How leaders can minimize harm in health care, in other industries, and in all areas of life.
By Mark D. Harris
“How can we change this process to prevent this error from happening again?” the senior ward nurse asked the group. It is a common question, one that I have heard thousands of times from experienced and dedicated health care professionals of all stripes.
I have worked in health care for many years, serving in positions from volunteer to emergency medical technician to senior attending physician to chief of staff at a hospital to chief medical officer of a large network. In every position, “do no harm” is a fundamental theme. This famous statement from the writings of Hippocrates encapsulates quality improvement, patient safety, access to care, and many other goals in modern medicine.
“Do no harm” can be thought of as eliminating risks that could lead to a bad outcome, such as injury or death. Occupational and Environmental Medicine physicians learn that there are four ways to decrease risk in the workplace and in the environment:
- Eliminate the risk entirely. We have two inverter generators to use at home and church rather than traditional ones. They are quieter and generate less carbon monoxide, thus eliminating two risks. Taking the lead out of gasoline and paint decreases the chance of lead poisoning, and using nitrile rather than latex gloves helps avoid latex allergies.
- Separate the risk from the people. Modern automotive engineers have designed and built cars which nearly the whole car can be destroyed in a crash, but the passenger compartment can stay nearly intact, thus saving the people inside. Hospitals sometimes use devices that automatically retract used needles to avoid needlestick injuries.
- Develop administrative controls; processes to minimize risk. “Tickets to ride” ensure the patients are protected before patient transport and “time outs” before procedures minimize the chance of operating on the wrong site, or even on the wrong patient.
- Use personal protective equipment (PPE). Lead aprons in radiology protect patients and staff from radiation exposure. Gloves and mask decrease the chance of infections. In the firefighting world, bunker gear enables humans to survive and even work in otherwise fatal environments.
The surest way to “do not harm” is to engineer the risk out, and second is to separate people from risk. Neither of these methods require people to do anything, and therefore remove the single biggest point of failure in many safety processes…human error. Techniques 3 and 4 are less reliable precisely because people have to be trained to follow administrative controls and use PPE. Further, people have to follow these controls and use these practices every time and under every condition.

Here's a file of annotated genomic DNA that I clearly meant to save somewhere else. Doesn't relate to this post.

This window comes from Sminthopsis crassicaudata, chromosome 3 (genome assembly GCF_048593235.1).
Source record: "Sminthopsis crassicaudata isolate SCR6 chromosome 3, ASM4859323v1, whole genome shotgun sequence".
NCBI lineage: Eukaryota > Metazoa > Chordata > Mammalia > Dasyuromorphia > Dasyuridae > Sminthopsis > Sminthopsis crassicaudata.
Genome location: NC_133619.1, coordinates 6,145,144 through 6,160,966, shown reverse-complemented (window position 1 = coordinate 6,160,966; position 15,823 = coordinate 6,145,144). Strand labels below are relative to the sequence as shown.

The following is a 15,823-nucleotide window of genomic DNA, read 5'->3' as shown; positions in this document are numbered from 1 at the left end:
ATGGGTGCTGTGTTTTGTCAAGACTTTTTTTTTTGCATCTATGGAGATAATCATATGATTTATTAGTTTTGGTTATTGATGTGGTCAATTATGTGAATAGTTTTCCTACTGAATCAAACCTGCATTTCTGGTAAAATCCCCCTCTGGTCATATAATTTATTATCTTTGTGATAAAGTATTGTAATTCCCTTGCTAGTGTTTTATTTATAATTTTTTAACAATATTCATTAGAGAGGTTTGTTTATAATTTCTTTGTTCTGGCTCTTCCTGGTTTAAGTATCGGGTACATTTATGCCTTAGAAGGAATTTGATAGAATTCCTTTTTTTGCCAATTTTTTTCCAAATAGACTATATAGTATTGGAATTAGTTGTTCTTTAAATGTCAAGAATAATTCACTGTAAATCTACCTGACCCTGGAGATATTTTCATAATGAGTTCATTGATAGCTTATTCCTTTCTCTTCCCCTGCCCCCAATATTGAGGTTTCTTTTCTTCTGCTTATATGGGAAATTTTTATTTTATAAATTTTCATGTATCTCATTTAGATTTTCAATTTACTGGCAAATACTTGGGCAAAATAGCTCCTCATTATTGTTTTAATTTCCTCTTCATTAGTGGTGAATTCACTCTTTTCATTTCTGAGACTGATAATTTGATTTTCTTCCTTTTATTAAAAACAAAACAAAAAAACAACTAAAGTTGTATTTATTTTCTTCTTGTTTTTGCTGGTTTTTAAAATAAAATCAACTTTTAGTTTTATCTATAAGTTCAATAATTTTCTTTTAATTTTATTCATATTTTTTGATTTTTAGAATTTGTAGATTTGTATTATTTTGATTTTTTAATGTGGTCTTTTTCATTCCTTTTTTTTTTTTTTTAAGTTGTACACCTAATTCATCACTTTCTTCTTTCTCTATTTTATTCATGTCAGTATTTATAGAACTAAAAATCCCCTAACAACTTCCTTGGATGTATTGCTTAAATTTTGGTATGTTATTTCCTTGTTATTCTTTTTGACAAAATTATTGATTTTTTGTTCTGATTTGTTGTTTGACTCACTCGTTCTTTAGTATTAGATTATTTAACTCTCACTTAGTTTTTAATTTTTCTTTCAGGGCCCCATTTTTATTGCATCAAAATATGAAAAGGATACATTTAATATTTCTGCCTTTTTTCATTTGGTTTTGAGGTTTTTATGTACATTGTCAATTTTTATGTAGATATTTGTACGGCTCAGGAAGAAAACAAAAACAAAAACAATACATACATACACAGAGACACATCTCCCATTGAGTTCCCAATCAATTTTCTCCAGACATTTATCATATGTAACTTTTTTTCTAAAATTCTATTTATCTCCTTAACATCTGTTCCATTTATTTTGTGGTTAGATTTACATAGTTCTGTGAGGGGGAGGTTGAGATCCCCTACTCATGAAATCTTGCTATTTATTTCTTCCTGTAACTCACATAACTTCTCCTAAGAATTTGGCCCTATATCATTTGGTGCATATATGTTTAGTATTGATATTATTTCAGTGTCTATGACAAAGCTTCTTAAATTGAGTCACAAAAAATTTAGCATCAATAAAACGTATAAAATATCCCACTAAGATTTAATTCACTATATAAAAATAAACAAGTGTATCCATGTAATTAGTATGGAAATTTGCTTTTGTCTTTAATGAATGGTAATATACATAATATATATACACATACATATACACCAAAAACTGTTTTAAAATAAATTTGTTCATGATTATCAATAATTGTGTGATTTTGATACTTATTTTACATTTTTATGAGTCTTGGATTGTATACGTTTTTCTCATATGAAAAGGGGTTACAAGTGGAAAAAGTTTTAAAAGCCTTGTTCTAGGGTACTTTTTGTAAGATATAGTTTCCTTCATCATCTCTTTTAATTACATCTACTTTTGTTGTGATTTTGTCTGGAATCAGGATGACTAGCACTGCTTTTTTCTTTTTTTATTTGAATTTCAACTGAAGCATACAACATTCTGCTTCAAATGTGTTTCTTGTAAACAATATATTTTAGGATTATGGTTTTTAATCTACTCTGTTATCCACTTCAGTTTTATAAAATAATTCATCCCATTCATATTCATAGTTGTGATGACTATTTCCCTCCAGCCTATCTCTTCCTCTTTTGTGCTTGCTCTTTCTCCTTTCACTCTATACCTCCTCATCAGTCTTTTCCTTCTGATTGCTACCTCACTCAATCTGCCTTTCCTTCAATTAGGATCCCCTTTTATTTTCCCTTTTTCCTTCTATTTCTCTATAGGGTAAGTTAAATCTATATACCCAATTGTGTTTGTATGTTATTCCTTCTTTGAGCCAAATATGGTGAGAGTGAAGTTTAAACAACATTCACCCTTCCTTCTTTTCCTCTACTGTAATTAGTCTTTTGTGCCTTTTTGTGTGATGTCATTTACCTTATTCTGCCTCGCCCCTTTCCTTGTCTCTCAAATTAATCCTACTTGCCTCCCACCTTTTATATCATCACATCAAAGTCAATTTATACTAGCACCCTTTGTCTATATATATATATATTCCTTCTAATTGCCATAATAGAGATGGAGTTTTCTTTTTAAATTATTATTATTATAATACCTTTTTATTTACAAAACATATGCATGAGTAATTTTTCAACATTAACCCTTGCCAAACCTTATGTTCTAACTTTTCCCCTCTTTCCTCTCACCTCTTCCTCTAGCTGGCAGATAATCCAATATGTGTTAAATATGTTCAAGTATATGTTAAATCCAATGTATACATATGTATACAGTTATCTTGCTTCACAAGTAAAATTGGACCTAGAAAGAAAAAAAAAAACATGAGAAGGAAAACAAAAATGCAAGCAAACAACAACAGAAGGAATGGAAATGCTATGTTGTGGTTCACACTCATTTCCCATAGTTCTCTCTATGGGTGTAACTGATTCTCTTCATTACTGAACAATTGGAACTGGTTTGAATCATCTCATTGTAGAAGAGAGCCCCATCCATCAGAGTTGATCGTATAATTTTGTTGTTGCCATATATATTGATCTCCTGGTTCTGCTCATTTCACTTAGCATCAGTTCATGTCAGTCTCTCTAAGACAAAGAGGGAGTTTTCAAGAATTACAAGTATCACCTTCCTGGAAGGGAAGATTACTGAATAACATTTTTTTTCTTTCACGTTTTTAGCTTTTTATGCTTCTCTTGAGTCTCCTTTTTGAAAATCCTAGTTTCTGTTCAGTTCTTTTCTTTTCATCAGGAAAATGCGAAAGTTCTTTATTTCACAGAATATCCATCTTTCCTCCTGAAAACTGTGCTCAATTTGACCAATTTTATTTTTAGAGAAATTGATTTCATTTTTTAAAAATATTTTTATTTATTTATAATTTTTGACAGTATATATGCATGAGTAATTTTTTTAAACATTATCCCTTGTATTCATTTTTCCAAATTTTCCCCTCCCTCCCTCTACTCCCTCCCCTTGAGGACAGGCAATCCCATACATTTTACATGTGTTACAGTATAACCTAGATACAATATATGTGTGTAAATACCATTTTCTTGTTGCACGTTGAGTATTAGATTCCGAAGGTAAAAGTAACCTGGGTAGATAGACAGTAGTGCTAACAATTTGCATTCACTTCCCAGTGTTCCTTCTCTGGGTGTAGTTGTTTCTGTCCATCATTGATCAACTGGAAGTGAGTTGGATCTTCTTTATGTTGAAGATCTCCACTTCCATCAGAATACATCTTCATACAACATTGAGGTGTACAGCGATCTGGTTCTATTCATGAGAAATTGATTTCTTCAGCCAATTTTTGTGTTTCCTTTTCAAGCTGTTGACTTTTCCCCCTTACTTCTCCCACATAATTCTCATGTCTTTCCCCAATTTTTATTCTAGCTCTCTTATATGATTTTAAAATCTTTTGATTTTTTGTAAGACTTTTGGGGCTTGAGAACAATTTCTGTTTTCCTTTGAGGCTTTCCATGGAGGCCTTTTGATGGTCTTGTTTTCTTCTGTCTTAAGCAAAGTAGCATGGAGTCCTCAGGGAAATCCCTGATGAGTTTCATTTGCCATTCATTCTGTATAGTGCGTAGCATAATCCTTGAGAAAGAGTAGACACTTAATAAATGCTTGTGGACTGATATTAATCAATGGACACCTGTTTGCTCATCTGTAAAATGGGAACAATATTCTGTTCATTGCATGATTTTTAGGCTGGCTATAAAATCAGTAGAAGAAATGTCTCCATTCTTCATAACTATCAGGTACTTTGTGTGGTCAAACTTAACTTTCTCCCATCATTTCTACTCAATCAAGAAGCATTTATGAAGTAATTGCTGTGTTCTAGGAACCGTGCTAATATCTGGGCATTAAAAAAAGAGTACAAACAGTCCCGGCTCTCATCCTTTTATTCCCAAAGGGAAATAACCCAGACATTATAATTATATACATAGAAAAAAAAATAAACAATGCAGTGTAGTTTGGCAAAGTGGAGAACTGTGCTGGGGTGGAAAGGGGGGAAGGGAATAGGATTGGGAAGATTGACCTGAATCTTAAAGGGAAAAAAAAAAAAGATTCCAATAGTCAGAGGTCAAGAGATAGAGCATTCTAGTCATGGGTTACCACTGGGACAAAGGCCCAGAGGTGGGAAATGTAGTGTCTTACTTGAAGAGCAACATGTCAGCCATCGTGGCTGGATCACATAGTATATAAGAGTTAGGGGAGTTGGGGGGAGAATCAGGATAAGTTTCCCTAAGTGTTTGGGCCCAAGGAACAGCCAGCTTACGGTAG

Manufacturing is far more amenable to engineering controls than health care. Producing tires or peanut butter can be broken down into a discrete series of steps which must be done in sequence and in which the production machinery, the rubber, the peanuts, and the other parts of the process can be trusted to behave in reliable ways. In health care, neither the staff nor the treatments nor the patients are equally predictable. That is why health care relies on administrative controls and personal protective equipment, and why we have so many failures…so much risk to patients and staff.
There is, however, another way to minimize the risk of harm, and that is to improve the people. If hazard is thought of as having three components – danger (what can do the damage, like a hepatitis A virus), person (who is at risk), and vector (food and water contaminated with hepatitis A), those who wish to minimize the risk of hepatitis A can attack at any of these points. The Smallpox Eradication Program of the World Health Organization in the 1960s and 1970s, and the modern polio eradication program are examples of attacking the pathogen directly. Purifying the food and water, which commonly transmit hepatitis A, eliminates the vector. Immunization strengthens the person, making them immune to the disease. Simple interventions such as improving diet, exercise, sleep, and mental health improve the person and make disease and injury less likely. Education helps leaders and workers know why they are doing something, and training helps them do it right again and again. Cognitive aids such as checklists minimize reliance on human memory and other sources of failure.
In summary, “do no harm” applies to medicine, but also applies to every other area of life. We can and should engineer harm away, for it is the most effective way to minimize risk to life and health. Vaccines may be considered as a means of engineering harm away. We will attack dangers, block vectors, and strengthen individuals. To “do no harm”, health care professionals will use every tool in the shed, and will use them in a comprehensive and coordinated system. Our patients and our staff depend on it.